Why The New Medicare Tax May Cost You More Money

Current Medicare Tax

Currently taxpayers pay 1.45% Medicare Tax on their earned income. This is from a W-2 for employees and net-income from self-employed individuals. The employee pays this amount and the employer matches it, therefore they remit 2.9% to the government. A self-employed individual is considered to be both the employer and employee and therefore currently pays 2.9% Medicare Tax.

New Medicare Tax

This tax is effective for taxpayers with modified adjusted gross income as follow:

  • Married Filing Joint $250,000
  • Single $200,000

The current Medicare tax is still in effect, taxes however are going up on the higher income earners.  Beginning in 2013 high income earners will be subject to an additional .9% medicare tax on earned income. You also may be subject to a new 3.8% tax on investment income.  This was enacted as part of the health care reform legislation in the Affordable Care Act. This tax is known as the Unearned Income Medicare Contribution Tax. This tax is assessed against passive income. Passive income here means:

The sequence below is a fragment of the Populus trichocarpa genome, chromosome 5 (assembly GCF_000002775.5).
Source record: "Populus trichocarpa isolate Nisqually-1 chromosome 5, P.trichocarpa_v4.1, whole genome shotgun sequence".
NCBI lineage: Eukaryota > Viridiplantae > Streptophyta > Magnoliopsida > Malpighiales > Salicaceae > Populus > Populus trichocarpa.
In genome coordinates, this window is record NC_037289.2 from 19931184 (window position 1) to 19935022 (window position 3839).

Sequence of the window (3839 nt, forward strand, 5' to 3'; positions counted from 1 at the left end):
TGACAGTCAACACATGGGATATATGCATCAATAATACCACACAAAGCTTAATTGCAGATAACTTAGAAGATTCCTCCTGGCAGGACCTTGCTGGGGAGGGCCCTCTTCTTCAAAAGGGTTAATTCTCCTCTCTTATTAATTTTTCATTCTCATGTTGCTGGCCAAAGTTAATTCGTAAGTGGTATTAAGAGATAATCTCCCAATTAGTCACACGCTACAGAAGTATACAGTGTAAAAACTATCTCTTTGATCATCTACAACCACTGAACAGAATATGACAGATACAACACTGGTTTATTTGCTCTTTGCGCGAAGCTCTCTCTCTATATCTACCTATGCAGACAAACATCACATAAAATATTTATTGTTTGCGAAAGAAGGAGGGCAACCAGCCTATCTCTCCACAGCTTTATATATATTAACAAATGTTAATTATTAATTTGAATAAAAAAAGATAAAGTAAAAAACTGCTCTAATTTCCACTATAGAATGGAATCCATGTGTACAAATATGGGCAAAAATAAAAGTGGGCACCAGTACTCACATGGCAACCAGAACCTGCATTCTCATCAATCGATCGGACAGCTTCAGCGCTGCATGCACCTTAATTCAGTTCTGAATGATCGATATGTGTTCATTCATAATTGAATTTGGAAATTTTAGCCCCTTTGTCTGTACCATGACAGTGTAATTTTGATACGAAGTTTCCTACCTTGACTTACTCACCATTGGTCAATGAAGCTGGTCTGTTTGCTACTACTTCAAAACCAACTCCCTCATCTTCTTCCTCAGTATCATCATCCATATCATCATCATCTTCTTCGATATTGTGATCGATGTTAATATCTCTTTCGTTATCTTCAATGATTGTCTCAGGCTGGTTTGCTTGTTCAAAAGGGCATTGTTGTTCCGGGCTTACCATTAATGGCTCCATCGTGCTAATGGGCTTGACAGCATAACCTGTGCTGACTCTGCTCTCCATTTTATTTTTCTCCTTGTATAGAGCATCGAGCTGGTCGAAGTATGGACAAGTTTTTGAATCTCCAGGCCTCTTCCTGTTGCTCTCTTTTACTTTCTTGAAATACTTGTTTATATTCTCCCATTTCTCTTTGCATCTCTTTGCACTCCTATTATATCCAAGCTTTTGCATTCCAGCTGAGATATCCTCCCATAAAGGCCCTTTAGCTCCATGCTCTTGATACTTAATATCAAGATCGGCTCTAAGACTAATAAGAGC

• Interest
  • Dividends
  • Capital Gains
  • Annuities
  • Rents
  • Royalties
  • Passive Income from Flow Through entities such as Subchapter S corporations
  • Income not subject to this tax includes:
  • Municipal Bond Income
  • Capital gains excluded from the sale of a Principal Residence
  • Distributions from IRA’s, 401(k)’s, pensions and profit-sharing plans

Tax Planning Ideas

For taxpayers that may be subject to this new tax here are some planning ideas:

  • Maximize contributions to 401(k) plans, IRA’s and other retirement plans
  • Consider investing in tax-free municipal bonds
  • Adjust payroll withholding to cover the increase in tax

ACTION ITEM: Taxpayers need to understand the New Unearned Income Medicare Contribution Tax.

About the author:

Tom Scanlon, CPA, CFP®

Tom Scanlon has over twenty-five years experience in public accounting with an extensive background in the areas of financial, tax and estate planning.
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